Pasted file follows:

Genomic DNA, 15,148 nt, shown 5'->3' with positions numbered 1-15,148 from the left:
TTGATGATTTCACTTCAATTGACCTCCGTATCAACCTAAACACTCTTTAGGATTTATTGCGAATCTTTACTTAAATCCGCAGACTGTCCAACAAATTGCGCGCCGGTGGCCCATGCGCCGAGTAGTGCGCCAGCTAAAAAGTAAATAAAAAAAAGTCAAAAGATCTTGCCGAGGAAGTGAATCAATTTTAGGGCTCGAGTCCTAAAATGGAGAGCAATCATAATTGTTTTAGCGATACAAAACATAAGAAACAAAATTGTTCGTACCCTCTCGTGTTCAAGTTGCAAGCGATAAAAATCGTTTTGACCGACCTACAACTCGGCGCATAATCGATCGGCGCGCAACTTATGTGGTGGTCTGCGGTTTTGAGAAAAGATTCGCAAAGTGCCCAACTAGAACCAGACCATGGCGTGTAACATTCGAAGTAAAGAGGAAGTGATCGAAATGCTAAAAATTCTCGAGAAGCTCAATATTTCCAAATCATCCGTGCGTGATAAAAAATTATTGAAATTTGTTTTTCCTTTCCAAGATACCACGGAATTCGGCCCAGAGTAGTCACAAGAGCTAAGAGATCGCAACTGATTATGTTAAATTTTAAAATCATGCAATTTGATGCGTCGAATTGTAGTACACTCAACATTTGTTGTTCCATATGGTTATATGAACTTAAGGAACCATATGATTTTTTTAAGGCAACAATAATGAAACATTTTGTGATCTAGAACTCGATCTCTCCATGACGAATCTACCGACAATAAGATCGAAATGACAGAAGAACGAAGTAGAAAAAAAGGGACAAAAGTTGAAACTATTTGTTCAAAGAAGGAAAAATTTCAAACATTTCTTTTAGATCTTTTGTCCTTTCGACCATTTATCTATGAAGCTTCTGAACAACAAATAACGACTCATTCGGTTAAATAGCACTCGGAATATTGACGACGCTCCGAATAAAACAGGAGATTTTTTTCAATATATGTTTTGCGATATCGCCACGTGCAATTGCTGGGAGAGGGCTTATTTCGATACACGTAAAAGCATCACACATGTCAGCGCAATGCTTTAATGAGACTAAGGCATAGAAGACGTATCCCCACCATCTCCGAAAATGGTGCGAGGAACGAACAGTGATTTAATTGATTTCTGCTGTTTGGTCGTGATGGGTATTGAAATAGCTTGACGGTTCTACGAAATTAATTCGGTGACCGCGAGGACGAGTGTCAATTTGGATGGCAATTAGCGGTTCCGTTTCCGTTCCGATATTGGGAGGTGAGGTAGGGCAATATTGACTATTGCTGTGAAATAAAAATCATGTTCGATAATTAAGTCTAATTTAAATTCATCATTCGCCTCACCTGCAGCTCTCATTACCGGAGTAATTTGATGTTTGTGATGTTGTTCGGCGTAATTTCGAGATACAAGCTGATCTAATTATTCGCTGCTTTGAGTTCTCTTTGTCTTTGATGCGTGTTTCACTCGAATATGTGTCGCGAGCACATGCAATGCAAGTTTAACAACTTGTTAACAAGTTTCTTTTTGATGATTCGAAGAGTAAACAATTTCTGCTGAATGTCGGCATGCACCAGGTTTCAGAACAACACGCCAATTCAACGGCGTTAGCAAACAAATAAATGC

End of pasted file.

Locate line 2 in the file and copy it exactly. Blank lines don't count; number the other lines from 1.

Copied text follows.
TTGATGATTTCACTTCAATTGACCTCCGTATCAACCTAAACACTCTTTAGGATTTATTGCGAATCTTTACTTAAATCCGCAGACTGTCCAACAAATTGCGCGCCGGTGGCCCATGCGCCGAGTAGTGCGCCAGCTAAAAAGTAAATAAAAAAAAGTCAAAAGATCTTGCCGAGGAAGTGAATCAATTTTAGGGCTCGAGTCCTAAAATGGAGAGCAATCATAATTGTTTTAGCGATACAAAACATAAGAAACAAAATTGTTCGTACCCTCTCGTGTTCAAGTTGCAAGCGATAAAAATCGTTTTGACCGACCTACAACTCGGCGCATAATCGATCGGCGCGCAACTTATGTGGTGGTCTGCGGTTTTGAGAAAAGATTCGCAAAGTGCCCAACTAGAACCAGACCATGGCGTGTAACATTCGAAGTAAAGAGGAAGTGATCGAAATGCTAAAAATTCTCGAGAAGCTCAATATTTCCAAATCATCCGTGCGTGATAAAAAATTATTGAAATTTGTTTTTCCTTTCCAAGATACCACGGAATTCGGCCCAGAGTAGTCACAAGAGCTAAGAGATCGCAACTGATTATGTTAAATTTTAAAATCATGCAATTTGATGCGTCGAATTGTAGTACACTCAACATTTGTTGTTCCATATGGTTATATGAACTTAAGGAACCATATGATTTTTTTAAGGCAACAATAATGAAACATTTTGTGATCTAGAACTCGATCTCTCCATGACGAATCTACCGACAATAAGATCGAAATGACAGAAGAACGAAGTAGAAAAAAAGGGACAAAAGTTGAAACTATTTGTTCAAAGAAGGAAAAATTTCAAACATTTCTTTTAGATCTTTTGTCCTTTCGACCATTTATCTATGAAGCTTCTGAACAACAAATAACGACTCATTCGGTTAAATAGCACTCGGAATATTGACGACGCTCCGAATAAAACAGGAGATTTTTTTCAATATATGTTTTGCGATATCGCCACGTGCAATTGCTGGGAGAGGGCTTATTTCGATACACGTAAAAGCATCACACATGTCAGCGCAATGCTTTAATGAGACTAAGGCATAGAAGACGTATCCCCACCATCTCCGAAAATGGTGCGAGGAACGAACAGTGATTTAATTGATTTCTGCTGTTTGGTCGTGATGGGTATTGAAATAGCTTGACGGTTCTACGAAATTAATTCGGTGACCGCGAGGACGAGTGTCAATTTGGATGGCAATTAGCGGTTCCGTTTCCGTTCCGATATTGGGAGGTGAGGTAGGGCAATATTGACTATTGCTGTGAAATAAAAATCATGTTCGATAATTAAGTCTAATTTAAATTCATCATTCGCCTCACCTGCAGCTCTCATTACCGGAGTAATTTGATGTTTGTGATGTTGTTCGGCGTAATTTCGAGATACAAGCTGATCTAATTATTCGCTGCTTTGAGTTCTCTTTGTCTTTGATGCGTGTTTCACTCGAATATGTGTCGCGAGCACATGCAATGCAAGTTTAACAACTTGTTAACAAGTTTCTTTTTGATGATTCGAAGAGTAAACAATTTCTGCTGAATGTCGGCATGCACCAGGTTTCAGAACAACACGCCAATTCAACGGCGTTAGCAAACAAATAAATGC